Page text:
Next week will see us start to have a number of bills on the floor including a possible attempt to override the governor’s veto of an accelerated Minimum Wage increase plan (S.23) that had been worked out between the House and Senate.
A vote to override the governor’s veto of the minimum wage legislation, which the Vermont Constitution requires to pass by 2/3 of legislators voting, is likely to be extremely close.
I will vote to sustain the veto, which is consistent with my position the past 5 years.
This current bill makes the most sense in the one part of Vermont where the economy is thriving and there are a lot of national chains: Chittenden County and parts of Franklin County.
In our district, we have small business owners who are not drawing salaries in order to keep their businesses open and others who have closed due to the inability to find help for good paying jobs. These challenges are consistent with economic fragility plaguing many of America’s rural areas – shifts in the digitizing global economy, top heavy demographics from aging boomers leaving the workforce and younger workers choosing to live in urban America, inadequate modern infrastructure, a broken immigration system, not enough skilled workers and a failure across the political spectrum to address the issues above because we spend so much time on bills like this.
At the end of last session, I worked with a number of independents and “Blue Dog” Democrats to propose changes to the minimum wage bill which would have made the proposed bill much less likely to negatively impact our small rural businesses employees and home health care workers – proposals like a regional minimum wage for Chittenden County, a scale which treated employers who were paying their employees minimum wage but also benefits like tuition, childcare and healthcare benefits differently then employers just paying minimum wages. But these proposals are harder to explain and harder to staff and support. Harder to do does not mean “less good”.
While it is clear that our country has a serious wealth disparity, jeopardizing jobs in rural Vermont is not going to fix the wealth gap.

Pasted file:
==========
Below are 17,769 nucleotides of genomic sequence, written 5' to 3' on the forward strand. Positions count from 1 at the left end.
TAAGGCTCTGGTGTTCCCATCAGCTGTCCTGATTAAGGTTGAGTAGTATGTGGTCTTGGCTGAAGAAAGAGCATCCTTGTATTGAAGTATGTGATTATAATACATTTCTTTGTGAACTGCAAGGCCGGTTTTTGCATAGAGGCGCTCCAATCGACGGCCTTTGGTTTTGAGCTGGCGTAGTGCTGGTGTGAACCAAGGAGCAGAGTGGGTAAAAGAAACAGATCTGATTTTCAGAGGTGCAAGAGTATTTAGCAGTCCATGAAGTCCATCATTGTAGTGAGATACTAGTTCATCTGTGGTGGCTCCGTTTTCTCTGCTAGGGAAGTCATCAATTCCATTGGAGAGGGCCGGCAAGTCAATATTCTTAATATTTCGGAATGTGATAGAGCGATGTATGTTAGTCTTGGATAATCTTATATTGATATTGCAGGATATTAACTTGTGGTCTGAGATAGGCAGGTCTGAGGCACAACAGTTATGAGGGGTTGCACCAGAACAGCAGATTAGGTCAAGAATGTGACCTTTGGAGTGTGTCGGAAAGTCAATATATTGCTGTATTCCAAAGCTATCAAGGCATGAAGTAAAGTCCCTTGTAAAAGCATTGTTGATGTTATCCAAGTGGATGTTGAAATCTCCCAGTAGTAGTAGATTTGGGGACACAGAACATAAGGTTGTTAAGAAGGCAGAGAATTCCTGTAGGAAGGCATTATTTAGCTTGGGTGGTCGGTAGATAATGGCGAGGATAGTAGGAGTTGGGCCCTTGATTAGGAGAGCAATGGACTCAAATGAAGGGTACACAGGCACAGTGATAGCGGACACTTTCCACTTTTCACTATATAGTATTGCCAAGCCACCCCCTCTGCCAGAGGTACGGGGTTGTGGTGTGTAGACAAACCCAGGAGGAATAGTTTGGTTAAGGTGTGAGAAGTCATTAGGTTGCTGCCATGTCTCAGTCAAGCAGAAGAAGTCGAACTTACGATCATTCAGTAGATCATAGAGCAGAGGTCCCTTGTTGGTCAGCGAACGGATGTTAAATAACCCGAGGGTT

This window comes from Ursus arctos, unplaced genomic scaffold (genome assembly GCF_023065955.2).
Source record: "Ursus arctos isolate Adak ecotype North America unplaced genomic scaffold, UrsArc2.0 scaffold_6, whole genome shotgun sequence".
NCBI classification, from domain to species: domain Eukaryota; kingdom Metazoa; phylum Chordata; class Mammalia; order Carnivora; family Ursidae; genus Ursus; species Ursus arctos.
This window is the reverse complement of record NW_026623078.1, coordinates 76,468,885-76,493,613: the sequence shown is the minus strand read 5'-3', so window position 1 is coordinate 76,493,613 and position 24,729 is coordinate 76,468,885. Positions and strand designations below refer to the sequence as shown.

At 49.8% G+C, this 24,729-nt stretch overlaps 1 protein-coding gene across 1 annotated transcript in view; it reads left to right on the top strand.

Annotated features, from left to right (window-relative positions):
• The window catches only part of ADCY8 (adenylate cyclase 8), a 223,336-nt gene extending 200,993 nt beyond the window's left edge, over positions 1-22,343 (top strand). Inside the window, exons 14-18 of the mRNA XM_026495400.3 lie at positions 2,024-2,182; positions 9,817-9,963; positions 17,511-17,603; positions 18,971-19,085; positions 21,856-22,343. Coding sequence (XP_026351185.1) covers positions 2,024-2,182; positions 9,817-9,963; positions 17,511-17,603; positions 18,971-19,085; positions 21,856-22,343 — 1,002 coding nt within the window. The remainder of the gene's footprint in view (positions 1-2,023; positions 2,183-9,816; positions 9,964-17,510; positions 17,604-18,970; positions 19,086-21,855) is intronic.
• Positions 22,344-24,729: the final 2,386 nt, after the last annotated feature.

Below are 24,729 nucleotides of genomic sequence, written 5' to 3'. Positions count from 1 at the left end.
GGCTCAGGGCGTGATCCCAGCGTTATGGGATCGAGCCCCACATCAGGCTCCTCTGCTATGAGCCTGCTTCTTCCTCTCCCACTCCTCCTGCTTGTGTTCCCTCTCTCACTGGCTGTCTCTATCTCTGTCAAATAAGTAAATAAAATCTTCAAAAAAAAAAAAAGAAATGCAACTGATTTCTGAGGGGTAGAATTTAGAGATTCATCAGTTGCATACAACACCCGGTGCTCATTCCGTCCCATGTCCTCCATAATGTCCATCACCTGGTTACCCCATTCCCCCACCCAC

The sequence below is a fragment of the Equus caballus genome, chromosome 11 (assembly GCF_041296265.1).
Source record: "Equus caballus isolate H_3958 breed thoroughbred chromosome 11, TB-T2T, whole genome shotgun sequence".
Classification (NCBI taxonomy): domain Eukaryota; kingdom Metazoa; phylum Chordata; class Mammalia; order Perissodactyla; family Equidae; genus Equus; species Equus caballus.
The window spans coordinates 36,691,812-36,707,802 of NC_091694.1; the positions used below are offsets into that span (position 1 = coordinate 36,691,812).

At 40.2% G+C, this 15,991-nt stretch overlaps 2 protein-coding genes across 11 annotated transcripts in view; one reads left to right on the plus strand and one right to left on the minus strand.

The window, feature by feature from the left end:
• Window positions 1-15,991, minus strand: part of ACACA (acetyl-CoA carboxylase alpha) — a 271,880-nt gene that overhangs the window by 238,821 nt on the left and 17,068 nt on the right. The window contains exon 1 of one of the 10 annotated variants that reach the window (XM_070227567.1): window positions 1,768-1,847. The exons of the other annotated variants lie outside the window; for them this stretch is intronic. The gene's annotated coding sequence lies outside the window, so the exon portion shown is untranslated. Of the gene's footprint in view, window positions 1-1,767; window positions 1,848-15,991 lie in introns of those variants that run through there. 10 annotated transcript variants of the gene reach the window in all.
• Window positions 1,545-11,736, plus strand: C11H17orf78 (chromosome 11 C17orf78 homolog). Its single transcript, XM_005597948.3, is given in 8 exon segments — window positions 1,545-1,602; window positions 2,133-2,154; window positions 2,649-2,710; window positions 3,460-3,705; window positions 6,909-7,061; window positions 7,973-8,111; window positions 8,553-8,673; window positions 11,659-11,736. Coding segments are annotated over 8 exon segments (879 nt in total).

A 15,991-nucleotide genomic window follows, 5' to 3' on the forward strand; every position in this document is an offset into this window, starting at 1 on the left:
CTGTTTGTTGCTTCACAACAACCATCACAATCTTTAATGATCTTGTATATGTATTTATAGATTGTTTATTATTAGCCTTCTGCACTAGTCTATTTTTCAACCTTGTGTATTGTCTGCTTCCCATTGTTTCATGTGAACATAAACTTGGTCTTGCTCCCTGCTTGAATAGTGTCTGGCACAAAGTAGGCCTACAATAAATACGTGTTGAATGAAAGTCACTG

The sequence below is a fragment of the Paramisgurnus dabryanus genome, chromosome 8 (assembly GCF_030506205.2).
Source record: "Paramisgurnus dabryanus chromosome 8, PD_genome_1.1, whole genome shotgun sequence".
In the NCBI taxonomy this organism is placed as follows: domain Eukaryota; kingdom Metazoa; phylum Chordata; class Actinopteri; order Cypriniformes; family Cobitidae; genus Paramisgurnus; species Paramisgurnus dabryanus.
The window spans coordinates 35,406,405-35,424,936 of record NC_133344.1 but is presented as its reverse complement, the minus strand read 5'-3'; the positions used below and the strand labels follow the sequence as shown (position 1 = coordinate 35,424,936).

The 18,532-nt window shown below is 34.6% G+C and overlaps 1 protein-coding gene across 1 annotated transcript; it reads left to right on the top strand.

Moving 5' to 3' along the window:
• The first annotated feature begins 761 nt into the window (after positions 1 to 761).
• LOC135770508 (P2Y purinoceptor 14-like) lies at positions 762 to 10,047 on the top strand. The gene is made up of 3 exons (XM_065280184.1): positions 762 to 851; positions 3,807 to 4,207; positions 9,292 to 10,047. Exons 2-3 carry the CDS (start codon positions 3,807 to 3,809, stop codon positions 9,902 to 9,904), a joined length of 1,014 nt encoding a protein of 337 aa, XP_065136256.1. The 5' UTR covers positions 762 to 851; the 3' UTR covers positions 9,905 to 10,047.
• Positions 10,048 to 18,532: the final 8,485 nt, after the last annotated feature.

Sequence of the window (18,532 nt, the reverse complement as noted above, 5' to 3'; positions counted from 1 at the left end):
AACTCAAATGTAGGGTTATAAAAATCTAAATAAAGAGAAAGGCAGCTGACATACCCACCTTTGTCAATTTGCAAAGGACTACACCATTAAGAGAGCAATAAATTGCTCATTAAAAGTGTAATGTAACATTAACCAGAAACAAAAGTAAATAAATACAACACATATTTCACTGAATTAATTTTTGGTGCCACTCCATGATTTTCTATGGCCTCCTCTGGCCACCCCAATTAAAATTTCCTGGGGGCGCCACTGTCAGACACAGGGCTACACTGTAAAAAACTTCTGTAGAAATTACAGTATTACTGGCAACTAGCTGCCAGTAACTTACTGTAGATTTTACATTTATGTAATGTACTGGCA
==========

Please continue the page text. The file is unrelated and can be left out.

My Committee has spent most of it’s time this session working on H.688, An Act Related to Climate Change. The bill was voted out of our committee this Wednesday by a vote of 7-2 and is currently in the Appropriations Committee. I’m one of six lead sponsors of this bill which will likely be voted on by the whole House next week. I will be writing a comprehensive post this weekend about the bill and why I believe it is so critical for our district.
The marijuana retail tax and regulate bill S.54 is currently in the Appropriations Committee. It is unclear when that bill may come to the floor.
Cybersecurity training for municipal employees
We have been taking testimony on a municipal cyber training bill H.692 which would require (and pay for) cybersecurity training for municipal officials accessing state IT systems. This is training separate from that done currently by Town Clerks and election officials with the Vermont Secretary of State’s Office.
Municipal governments have seen increased ransomware and malware attacks and are paying attention. Every level of government is dealing with not enough funds for cyber efforts and outdated equipment. There are few easy solutions other then consistent work and investment
You should not take this bill lightly. We are happy to help educate other communities why this is so important.Norwich Town Manager Herb Durfee III
Overview of changes included in Act 250 bill are below. The bill is now in House Ways & Means.
- Amending the Capability and Development Plan Findings.
- Reorganizing the air and water pollution criteria.
- Amending the transportation, energy conservation, and public investment criteria.
- Amending the criteria to address ecosystem protection through protecting forest blocks and connecting habitat. The bill also would increase the program’s ability to protect ecosystems on ridgelines by reducing the elevation threshold from 2,500 to 2,000 feet.
- Adding new criteria related to climate adaptation and environmental justice.